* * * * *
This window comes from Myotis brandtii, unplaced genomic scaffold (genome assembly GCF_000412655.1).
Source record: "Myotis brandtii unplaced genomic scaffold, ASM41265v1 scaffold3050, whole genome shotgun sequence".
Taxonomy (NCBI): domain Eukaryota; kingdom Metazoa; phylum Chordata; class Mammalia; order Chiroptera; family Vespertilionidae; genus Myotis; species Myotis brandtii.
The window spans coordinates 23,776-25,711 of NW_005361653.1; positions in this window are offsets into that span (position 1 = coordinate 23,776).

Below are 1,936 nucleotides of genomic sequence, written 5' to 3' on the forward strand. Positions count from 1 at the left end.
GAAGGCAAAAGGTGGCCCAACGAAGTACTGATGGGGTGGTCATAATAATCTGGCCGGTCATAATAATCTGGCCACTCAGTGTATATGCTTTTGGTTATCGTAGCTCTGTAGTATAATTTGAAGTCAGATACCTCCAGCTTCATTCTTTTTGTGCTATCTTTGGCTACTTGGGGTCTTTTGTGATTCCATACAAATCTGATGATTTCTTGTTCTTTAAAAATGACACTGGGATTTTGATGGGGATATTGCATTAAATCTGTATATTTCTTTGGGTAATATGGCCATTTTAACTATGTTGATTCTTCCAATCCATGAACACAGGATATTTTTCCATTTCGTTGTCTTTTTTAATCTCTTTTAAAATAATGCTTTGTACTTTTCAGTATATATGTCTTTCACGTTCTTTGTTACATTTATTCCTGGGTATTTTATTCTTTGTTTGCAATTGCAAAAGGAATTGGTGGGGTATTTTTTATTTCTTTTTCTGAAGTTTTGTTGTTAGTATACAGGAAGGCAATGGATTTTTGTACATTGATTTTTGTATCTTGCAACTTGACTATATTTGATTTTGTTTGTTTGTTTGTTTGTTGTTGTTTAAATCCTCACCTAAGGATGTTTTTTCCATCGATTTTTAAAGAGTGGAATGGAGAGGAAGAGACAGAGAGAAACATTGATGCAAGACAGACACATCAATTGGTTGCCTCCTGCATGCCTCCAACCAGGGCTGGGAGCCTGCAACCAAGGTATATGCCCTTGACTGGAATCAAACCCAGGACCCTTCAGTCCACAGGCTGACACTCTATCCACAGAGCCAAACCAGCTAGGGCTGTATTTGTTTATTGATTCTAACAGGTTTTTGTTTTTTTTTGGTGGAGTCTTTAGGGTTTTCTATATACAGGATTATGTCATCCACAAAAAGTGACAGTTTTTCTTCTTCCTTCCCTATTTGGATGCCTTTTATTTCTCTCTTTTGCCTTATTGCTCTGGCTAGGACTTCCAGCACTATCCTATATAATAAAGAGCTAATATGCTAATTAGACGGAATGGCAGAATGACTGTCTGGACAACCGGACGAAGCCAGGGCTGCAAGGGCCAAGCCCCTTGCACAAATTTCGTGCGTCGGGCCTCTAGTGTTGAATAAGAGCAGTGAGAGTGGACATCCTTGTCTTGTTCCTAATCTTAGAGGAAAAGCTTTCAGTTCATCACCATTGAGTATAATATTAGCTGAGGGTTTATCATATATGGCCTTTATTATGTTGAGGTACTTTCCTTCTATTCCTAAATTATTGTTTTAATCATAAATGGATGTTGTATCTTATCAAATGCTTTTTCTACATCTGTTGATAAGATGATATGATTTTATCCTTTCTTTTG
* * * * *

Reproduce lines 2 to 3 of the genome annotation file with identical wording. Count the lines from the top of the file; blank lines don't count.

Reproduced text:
Source record: "Myotis brandtii unplaced genomic scaffold, ASM41265v1 scaffold3050, whole genome shotgun sequence".
Taxonomy (NCBI): domain Eukaryota; kingdom Metazoa; phylum Chordata; class Mammalia; order Chiroptera; family Vespertilionidae; genus Myotis; species Myotis brandtii.